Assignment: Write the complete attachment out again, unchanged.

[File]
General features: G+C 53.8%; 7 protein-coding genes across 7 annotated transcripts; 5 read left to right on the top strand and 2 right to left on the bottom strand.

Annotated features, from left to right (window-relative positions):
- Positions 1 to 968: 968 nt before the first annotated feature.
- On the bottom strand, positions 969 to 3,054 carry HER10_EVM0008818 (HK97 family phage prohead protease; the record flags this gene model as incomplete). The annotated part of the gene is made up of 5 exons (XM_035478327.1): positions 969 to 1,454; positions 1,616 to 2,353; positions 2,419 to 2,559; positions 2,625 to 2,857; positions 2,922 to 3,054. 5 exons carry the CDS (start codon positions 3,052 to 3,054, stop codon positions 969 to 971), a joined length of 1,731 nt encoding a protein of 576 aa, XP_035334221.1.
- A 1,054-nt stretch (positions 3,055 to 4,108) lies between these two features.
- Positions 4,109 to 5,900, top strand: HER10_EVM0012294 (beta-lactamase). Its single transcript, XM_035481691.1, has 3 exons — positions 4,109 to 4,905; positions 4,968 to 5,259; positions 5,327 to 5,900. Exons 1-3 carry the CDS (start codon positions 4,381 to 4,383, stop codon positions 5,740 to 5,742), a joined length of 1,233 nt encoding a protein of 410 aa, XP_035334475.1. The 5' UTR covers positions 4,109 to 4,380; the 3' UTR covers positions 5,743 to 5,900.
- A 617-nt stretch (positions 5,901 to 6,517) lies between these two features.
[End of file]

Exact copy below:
General features: G+C 53.8%; 7 protein-coding genes across 7 annotated transcripts; 5 read left to right on the top strand and 2 right to left on the bottom strand.

Annotated features, from left to right (window-relative positions):
- Positions 1 to 968: 968 nt before the first annotated feature.
- On the bottom strand, positions 969 to 3,054 carry HER10_EVM0008818 (HK97 family phage prohead protease; the record flags this gene model as incomplete). The annotated part of the gene is made up of 5 exons (XM_035478327.1): positions 969 to 1,454; positions 1,616 to 2,353; positions 2,419 to 2,559; positions 2,625 to 2,857; positions 2,922 to 3,054. 5 exons carry the CDS (start codon positions 3,052 to 3,054, stop codon positions 969 to 971), a joined length of 1,731 nt encoding a protein of 576 aa, XP_035334221.1.
- A 1,054-nt stretch (positions 3,055 to 4,108) lies between these two features.
- Positions 4,109 to 5,900, top strand: HER10_EVM0012294 (beta-lactamase). Its single transcript, XM_035481691.1, has 3 exons — positions 4,109 to 4,905; positions 4,968 to 5,259; positions 5,327 to 5,900. Exons 1-3 carry the CDS (start codon positions 4,381 to 4,383, stop codon positions 5,740 to 5,742), a joined length of 1,233 nt encoding a protein of 410 aa, XP_035334475.1. The 5' UTR covers positions 4,109 to 4,380; the 3' UTR covers positions 5,743 to 5,900.
- A 617-nt stretch (positions 5,901 to 6,517) lies between these two features.